This New York City-based entrepreneur is the co-founder, alongside his wife Stephanie, of Chef for Higher, which hosts meticulously curated cannabis-infused dinners for enthusiasts and their curious friends. But before leaping into the industry, Mike was a music industry fixture with humble beginnings. Whether he was sneaking into a music convention, The Gavin, where he intended to sell weed or working as a road manager for Mobb Deep — Hawaii Mike was always meant for life in the fast lane. He would go on to have stints at The Source and later to become the founding editor-in-chief of Inked Magazine before taking his talents to cannabis.
Mike has cultivated his talents to become a marketing wizard, shaping the culture we know-and-love, and during that rise, he saw a need to fill a sector within the booming cannabis industry.
We got Hawaii Mike to sit down with us to talk about brand building, marketing for marijuana amongst aged stigma, and how cannabis can be easily integrated into one’s lifestyle for a multitude of uses.
Okayplayer: You went from being a tour manager to working at The Source. What was the transition like?
Hawaii Mike: Yes, going from promotions to editorial changed a lot for me. I am looking at the culture now from a consumer-engagement standpoint. We were influencers before online and social media. We worked in print. I was there from 1999-2002, right before the online publications like Hypebeast started popping up. You saw things in The Source or VIBE first! I went from engaging through music to engaging through products. In fact, myself and DJ Clark Kent had a management group. Together, we managed pro-BMX athlete Nigel Sylvester and photographer Jonathan Mannion. I co-managed Clark as well. I also managed Mr. Flawless and producers Sean C & LV. All of those things: events, tour productions and more allowed me to be well-rounded.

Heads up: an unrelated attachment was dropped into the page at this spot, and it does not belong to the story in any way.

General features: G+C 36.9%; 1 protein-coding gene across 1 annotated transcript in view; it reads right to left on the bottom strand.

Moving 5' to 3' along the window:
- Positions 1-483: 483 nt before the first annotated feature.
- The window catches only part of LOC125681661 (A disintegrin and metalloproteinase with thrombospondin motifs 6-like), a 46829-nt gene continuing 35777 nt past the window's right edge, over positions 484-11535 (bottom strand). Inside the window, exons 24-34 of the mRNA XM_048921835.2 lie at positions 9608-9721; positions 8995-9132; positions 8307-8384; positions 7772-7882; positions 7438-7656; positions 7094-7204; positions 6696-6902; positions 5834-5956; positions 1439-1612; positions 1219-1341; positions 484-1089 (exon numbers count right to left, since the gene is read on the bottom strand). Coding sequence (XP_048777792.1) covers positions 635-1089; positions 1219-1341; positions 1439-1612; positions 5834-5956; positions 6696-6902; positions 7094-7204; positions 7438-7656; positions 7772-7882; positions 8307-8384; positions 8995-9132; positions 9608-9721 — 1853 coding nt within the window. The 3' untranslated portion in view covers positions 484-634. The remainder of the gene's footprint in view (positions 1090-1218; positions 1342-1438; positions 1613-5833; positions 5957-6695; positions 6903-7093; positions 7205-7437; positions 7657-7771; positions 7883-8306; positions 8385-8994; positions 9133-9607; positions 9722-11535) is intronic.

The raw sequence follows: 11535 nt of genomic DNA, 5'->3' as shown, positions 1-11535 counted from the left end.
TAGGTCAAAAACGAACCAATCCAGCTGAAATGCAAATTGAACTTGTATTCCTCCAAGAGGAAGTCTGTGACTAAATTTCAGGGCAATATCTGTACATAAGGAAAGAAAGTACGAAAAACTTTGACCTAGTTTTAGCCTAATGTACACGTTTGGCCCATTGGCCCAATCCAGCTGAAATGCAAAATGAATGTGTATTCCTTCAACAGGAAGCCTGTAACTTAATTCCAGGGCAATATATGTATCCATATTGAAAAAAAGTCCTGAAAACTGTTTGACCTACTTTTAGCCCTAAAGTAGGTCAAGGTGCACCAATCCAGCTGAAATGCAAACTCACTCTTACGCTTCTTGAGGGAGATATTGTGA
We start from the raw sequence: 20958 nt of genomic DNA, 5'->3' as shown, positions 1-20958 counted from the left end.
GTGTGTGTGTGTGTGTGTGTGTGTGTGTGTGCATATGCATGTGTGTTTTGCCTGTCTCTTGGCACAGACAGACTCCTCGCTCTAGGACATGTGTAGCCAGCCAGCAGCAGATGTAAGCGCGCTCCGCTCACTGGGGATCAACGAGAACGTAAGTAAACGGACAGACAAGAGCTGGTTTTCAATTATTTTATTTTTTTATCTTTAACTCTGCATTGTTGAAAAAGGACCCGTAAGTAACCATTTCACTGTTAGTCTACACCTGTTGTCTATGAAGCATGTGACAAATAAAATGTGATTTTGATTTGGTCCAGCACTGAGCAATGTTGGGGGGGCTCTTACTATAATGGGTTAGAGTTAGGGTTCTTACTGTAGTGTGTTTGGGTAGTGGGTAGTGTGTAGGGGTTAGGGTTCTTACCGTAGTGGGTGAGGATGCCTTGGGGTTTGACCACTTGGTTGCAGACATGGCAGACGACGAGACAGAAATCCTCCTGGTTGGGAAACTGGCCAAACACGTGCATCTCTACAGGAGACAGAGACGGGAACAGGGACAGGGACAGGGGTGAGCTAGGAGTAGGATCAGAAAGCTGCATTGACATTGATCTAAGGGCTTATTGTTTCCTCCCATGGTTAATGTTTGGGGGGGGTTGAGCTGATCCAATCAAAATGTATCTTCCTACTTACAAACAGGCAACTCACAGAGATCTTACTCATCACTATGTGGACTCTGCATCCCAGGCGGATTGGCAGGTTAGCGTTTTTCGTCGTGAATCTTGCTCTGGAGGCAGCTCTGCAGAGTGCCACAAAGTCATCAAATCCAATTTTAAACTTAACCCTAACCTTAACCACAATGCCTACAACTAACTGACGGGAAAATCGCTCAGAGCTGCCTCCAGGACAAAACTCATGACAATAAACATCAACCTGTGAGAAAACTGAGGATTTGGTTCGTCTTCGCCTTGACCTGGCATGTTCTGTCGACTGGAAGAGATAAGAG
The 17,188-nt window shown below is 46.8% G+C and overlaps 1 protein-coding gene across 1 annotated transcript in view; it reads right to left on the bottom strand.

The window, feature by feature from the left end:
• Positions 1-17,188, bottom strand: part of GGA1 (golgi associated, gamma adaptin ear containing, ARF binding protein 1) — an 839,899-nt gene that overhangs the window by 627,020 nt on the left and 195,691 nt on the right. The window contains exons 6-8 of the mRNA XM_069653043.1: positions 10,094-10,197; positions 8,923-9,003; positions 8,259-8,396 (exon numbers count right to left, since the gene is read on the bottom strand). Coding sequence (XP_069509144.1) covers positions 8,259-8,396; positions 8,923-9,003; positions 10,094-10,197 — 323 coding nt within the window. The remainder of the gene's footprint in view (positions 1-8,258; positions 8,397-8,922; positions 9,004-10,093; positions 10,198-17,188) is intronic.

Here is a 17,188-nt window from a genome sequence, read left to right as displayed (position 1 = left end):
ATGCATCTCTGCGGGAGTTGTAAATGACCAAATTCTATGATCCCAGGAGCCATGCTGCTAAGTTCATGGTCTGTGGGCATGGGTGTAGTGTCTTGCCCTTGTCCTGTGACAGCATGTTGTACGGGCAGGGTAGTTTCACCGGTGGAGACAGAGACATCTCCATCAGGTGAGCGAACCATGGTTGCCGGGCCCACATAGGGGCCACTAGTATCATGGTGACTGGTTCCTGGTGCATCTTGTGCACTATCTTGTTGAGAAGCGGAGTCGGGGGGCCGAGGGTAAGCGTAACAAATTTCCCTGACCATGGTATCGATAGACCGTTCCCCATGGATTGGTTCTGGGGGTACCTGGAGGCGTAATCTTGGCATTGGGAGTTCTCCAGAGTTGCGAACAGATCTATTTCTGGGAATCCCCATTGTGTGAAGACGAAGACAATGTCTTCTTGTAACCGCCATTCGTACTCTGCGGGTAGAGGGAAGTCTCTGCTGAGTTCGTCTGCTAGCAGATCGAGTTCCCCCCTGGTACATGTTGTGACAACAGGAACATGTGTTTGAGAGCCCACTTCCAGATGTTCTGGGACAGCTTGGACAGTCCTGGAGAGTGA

HM: Our idea was born from looking at the landscape in cannabis. The companies that were popping up — they were going to be tough to compete with. So, I started researching history and how cannabis has really participated in the culture. It was always around. It was never a problem for my house. My friends came to my house to smoke. I’ve never looked at it as anything but normal. We want to show people how you can use this, how you can put it into your life and we use food to show that.
We wanted to build a brand. At the end of prohibition in New York, there were over 200 speakeasy spots. We said, ‘Let’s take this risk,’ and take it to another level. We weren’t doing anything crazy, we were doing dinner parties. At the same time, how do we develop this into a movement? We hit up our network that spans the gamut — fashion, music and media — and leveraged our relationships to fuel this “something different.”
With our blinders on, we created a vibe that we could recreate in California, anywhere.
OKP: Weed and hip-hop go together like a warm summer breeze and a beach. Where does the rap industry fit into the evolving cannabis industry?